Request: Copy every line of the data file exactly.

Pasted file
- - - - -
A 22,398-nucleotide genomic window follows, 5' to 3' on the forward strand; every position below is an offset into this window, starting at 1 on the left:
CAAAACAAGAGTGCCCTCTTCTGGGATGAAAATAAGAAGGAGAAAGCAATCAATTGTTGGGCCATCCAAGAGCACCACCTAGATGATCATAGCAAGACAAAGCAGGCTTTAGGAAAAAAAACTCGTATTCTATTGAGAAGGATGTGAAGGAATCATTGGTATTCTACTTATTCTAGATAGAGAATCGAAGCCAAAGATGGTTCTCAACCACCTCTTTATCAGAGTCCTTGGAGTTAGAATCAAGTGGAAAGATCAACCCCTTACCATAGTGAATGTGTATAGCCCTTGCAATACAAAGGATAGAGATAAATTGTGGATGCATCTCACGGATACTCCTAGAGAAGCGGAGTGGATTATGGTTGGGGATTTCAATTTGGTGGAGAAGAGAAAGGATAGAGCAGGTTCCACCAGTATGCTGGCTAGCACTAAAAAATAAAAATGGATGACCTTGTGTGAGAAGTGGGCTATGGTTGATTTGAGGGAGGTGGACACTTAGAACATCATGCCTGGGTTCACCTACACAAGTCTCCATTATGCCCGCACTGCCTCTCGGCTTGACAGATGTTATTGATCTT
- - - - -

A 22,398-nucleotide genomic window follows, 5' to 3' on the forward strand; every position below is an offset into this window, starting at 1 on the left:
CAAAACAAGAGTGCCCTCTTCTGGGATGAAAATAAGAAGGAGAAAGCAATCAATTGTTGGGCCATCCAAGAGCACCACCTAGATGATCATAGCAAGACAAAGCAGGCTTTAGGAAAAAAAACTCGTATTCTATTGAGAAGGATGTGAAGGAATCATTGGTATTCTACTTATTCTAGATAGAGAATCGAAGCCAAAGATGGTTCTCAACCACCTCTTTATCAGAGTCCTTGGAGTTAGAATCAAGTGGAAAGATCAACCCCTTACCATAGTGAATGTGTATAGCCCTTGCAATACAAAGGATAGAGATAAATTGTGGATGCATCTCACGGATACTCCTAGAGAAGCGGAGTGGATTATGGTTGGGGATTTCAATTTGGTGGAGAAGAGAAAGGATAGAGCAGGTTCCACCAGTATGCTGGCTAGCACTAAAAAATAAAAATGGATGACCTTGTGTGAGAAGTGGGCTATGGTTGATTTGAGGGAGGTGGACACTTAGAACATCATGCCTGGGTTCACCTACACAAGTCTCCATTATGCCCGCACTGCCTCTCGGCTTGACAGATGTTATTGATCTT